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Closing the Book 

How I quit Facebook, kept my privacy and didn't help Mark Zuckerberg make billions

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In the weeks since the IPO, Facebook's stock has notoriously slid far below its offering price—and as of this writing is under $27 a share—but the daily stock prices are not the point at the moment. Even as Zuckerberg's personal fortune fluctuates in multibillion-dollar swings, his project is bigger.

Projected to have 1 billion users by year's end, the sheer size of the Facebook community makes it hard to grapple with. There are few commodities, aside from air and water, used by as many people. Only Coca-Cola and Microsoft, and maybe McDonald's, can claim comparable numbers. Fully half of all internet users are on Facebook, and that's a lot of eyes on ads.

But display advertising has proven to be a limited source of cash, and Facebook is focusing revenue streams from other sources. As the company itself noted in its SEC filing, "In 2009, 2010 and 2011 and the first quarter of 2011 and 2012, advertising accounted for 98 percent, 95 percent, 85 percent and 82 percent, respectively, of our revenue." (The company also gets a growing proportion of its revenue from fees paid by third-party apps and plug-ins, including 12 percent of overall revenue from Zynga alone, the company behind the popular game Farmville.)

The solution to the diminishing ad business, it seems, is tied to making Facebook into what Zuckerberg has called an "identity layer" for the entire web. That is to say that in his ideal version of the site (and world), everything you do on the internet will be through Facebook, including online transactions.

This is ambitious, but given the size of its user base, and how thoroughly it is already ingrained in people's internet habits, it's imminently achievable. Even a modest version of this in action would be a revenue juggernaut. If the company were to, say, realize a revenue rate of 1 cent a day per user, by taking a percentage of transactions from vendors, that would be roughly $10 million a day, or $3.5 billion a year.

This is troublesome when the head of the company has, let's say, "innovative" ideas about privacy. In 2010, Silicon Alley Insider obtained instant message conversations from when Zuckerberg was still at Harvard, in which he refers to users who have voluntarily given over their personal information as "dumb fucks." And indeed, the company was recently hit with a $15 billion class action lawsuit from a group of users claiming the company violated the U.S. Wiretap Act by tracking their internet use after they had logged out of Facebook.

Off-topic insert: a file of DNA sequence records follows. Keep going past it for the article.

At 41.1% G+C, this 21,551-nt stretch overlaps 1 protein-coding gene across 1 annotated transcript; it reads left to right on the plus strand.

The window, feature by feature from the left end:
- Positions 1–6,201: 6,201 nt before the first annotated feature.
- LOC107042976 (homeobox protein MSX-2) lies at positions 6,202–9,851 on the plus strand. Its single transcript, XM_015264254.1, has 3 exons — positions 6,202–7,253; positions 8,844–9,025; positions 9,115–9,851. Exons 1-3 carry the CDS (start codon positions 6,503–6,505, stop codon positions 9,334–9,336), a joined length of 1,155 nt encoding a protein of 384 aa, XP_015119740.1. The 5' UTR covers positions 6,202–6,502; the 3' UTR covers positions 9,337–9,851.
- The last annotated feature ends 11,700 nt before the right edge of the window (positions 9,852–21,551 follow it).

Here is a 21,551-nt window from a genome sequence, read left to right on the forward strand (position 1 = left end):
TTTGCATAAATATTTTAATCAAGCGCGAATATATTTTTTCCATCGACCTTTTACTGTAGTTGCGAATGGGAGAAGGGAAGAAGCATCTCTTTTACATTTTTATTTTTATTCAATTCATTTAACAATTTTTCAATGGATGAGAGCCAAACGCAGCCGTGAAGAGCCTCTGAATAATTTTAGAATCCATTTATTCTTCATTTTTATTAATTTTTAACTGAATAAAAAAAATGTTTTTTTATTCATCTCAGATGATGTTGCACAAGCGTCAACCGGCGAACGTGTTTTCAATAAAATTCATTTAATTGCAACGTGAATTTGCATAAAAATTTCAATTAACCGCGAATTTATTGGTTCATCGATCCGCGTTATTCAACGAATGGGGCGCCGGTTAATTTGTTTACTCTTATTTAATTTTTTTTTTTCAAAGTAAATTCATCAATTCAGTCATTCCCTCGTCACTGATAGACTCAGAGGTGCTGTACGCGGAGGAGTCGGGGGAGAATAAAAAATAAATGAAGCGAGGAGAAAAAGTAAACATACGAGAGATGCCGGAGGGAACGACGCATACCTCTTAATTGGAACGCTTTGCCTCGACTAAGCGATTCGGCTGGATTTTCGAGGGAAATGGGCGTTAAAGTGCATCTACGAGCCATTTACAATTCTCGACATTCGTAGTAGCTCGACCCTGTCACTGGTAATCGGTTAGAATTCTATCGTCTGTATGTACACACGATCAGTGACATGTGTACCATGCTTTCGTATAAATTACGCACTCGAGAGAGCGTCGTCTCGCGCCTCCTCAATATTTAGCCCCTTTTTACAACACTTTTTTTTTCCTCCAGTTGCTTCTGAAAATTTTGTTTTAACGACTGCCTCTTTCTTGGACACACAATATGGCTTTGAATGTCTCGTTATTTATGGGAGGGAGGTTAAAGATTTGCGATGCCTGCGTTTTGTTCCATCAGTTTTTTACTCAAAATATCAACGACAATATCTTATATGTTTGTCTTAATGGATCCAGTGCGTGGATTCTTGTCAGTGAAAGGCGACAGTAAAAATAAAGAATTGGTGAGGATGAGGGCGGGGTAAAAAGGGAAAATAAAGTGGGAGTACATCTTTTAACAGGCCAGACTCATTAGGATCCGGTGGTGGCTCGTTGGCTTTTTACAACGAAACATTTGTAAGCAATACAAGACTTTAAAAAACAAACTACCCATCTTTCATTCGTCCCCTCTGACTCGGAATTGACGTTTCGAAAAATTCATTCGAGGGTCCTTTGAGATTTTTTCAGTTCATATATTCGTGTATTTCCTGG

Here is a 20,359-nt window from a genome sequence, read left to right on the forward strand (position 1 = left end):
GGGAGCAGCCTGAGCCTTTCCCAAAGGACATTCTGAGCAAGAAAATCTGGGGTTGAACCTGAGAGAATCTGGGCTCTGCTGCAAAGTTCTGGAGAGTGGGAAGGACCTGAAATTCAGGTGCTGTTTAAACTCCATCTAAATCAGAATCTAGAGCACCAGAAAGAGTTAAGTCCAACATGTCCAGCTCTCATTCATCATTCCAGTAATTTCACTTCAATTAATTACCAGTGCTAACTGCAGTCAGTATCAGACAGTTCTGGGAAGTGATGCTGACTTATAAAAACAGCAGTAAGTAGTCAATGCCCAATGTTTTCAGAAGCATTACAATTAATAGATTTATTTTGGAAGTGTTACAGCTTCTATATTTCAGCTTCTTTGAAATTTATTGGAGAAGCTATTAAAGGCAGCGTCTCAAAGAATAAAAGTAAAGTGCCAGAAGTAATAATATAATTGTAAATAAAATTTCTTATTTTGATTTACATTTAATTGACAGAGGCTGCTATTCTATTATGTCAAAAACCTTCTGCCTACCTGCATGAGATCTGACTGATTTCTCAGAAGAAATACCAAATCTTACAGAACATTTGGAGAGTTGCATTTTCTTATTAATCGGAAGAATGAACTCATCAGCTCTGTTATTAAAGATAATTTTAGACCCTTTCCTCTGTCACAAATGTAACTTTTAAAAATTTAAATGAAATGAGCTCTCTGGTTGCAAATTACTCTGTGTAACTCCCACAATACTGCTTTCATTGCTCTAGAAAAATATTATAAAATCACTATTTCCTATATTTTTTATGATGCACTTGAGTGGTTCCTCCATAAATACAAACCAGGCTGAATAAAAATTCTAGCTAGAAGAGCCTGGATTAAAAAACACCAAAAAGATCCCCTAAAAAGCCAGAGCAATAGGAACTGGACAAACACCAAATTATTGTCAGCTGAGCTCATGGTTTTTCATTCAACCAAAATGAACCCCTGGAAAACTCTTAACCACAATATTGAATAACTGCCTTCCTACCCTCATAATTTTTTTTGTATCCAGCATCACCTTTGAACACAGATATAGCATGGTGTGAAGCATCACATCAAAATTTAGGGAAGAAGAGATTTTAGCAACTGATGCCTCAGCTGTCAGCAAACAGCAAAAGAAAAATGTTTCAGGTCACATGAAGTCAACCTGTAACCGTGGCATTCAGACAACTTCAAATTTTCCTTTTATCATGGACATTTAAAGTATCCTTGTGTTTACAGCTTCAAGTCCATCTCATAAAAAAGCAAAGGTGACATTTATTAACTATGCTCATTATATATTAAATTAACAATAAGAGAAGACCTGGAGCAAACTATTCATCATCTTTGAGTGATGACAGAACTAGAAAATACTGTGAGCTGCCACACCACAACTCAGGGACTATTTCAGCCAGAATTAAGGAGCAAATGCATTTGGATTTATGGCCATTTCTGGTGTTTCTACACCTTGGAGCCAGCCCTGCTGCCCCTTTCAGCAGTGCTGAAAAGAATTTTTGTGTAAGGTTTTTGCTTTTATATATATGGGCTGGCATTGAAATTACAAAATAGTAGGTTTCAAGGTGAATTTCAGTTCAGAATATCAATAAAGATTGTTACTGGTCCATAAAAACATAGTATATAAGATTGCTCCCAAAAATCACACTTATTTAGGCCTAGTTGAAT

The fact is, the more information Facebook gathers about you, and the more ways it has to monetize that information, the more the company is worth. Zuckerberg wrote in his letter to investors, "Facebook was not originally created to be a company. It was built to accomplish a social mission—to make the world more open and connected."

Even taking this at face value, it doesn't really matter anymore. Facebook is a company, and a publicly traded one. Even though Zuckerberg has a controlling interest in Facebook, it now has to be accountable to stockholders. The tension between user privacy and monetizing data in service of stock price is a real one—and seems unlikely to fall on the side of users.

I see congressional hearings in our future.

And what did Mark Zuckerberg, whose personal fortune is now bigger than the GDP of Jamaica, offer to the legions of users, whose time and information have imbued Facebook with its vast value? "In the past eight years," he said magnanimously, "all of you out there have built the largest community in the history of the world. You've done amazing things that we never would have dreamed of and I can't wait to see what you're all going to do going forward. So on this special day, on behalf of everyone at Facebook, I just want to say to all the people out there who use Facebook and our products, thank you."

He's right, it's all us. Which is a sweet sentiment, though not as sweet as the billions we earned him.

The crazy thing? Despite all this, I don't expect an exodus of conscientious objectors like me. A critical mass has been reached, and projections suggest the site will continue to grow in the foreseeable future. I am not fighting against Facebook; Facebook has already won. By next year, one-seventh of the world's population will have an account on the site.

At this point, Facebook is not a bubble that can burst—it has become a reality unto itself.


This article originally appeared in the New York Observer.

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